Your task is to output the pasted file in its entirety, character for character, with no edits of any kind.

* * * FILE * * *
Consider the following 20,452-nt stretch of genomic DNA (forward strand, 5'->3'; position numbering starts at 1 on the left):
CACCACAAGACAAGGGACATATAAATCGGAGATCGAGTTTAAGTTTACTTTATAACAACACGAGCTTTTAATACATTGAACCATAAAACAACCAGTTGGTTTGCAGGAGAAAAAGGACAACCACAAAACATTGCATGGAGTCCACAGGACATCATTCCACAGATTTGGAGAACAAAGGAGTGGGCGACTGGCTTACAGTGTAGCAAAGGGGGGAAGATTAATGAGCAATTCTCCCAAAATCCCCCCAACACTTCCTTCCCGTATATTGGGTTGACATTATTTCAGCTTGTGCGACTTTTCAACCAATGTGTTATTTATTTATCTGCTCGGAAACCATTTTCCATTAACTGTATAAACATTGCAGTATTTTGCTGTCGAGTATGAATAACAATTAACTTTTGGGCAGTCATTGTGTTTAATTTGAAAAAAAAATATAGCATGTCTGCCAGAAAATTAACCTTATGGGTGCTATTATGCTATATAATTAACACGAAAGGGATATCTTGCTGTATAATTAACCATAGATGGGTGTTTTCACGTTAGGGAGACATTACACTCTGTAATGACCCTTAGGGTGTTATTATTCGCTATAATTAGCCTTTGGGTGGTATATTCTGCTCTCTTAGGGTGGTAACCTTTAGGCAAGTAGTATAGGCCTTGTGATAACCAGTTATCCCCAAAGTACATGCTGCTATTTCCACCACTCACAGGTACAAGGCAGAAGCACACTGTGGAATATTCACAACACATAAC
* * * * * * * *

Consider the following 20,452-nt stretch of genomic DNA (forward strand, 5'->3'; position numbering starts at 1 on the left):
CACCACAAGACAAGGGACATATAAATCGGAGATCGAGTTTAAGTTTACTTTATAACAACACGAGCTTTTAATACATTGAACCATAAAACAACCAGTTGGTTTGCAGGAGAAAAAGGACAACCACAAAACATTGCATGGAGTCCACAGGACATCATTCCACAGATTTGGAGAACAAAGGAGTGGGCGACTGGCTTACAGTGTAGCAAAGGGGGGAAGATTAATGAGCAATTCTCCCAAAATCCCCCCAACACTTCCTTCCCGTATATTGGGTTGACATTATTTCAGCTTGTGCGACTTTTCAACCAATGTGTTATTTATTTATCTGCTCGGAAACCATTTTCCATTAACTGTATAAACATTGCAGTATTTTGCTGTCGAGTATGAATAACAATTAACTTTTGGGCAGTCATTGTGTTTAATTTGAAAAAAAAATATAGCATGTCTGCCAGAAAATTAACCTTATGGGTGCTATTATGCTATATAATTAACACGAAAGGGATATCTTGCTGTATAATTAACCATAGATGGGTGTTTTCACGTTAGGGAGACATTACACTCTGTAATGACCCTTAGGGTGTTATTATTCGCTATAATTAGCCTTTGGGTGGTATATTCTGCTCTCTTAGGGTGGTAACCTTTAGGCAAGTAGTATAGGCCTTGTGATAACCAGTTATCCCCAAAGTACATGCTGCTATTTCCACCACTCACAGGTACAAGGCAGAAGCACACTGTGGAATATTCACAACACATAAC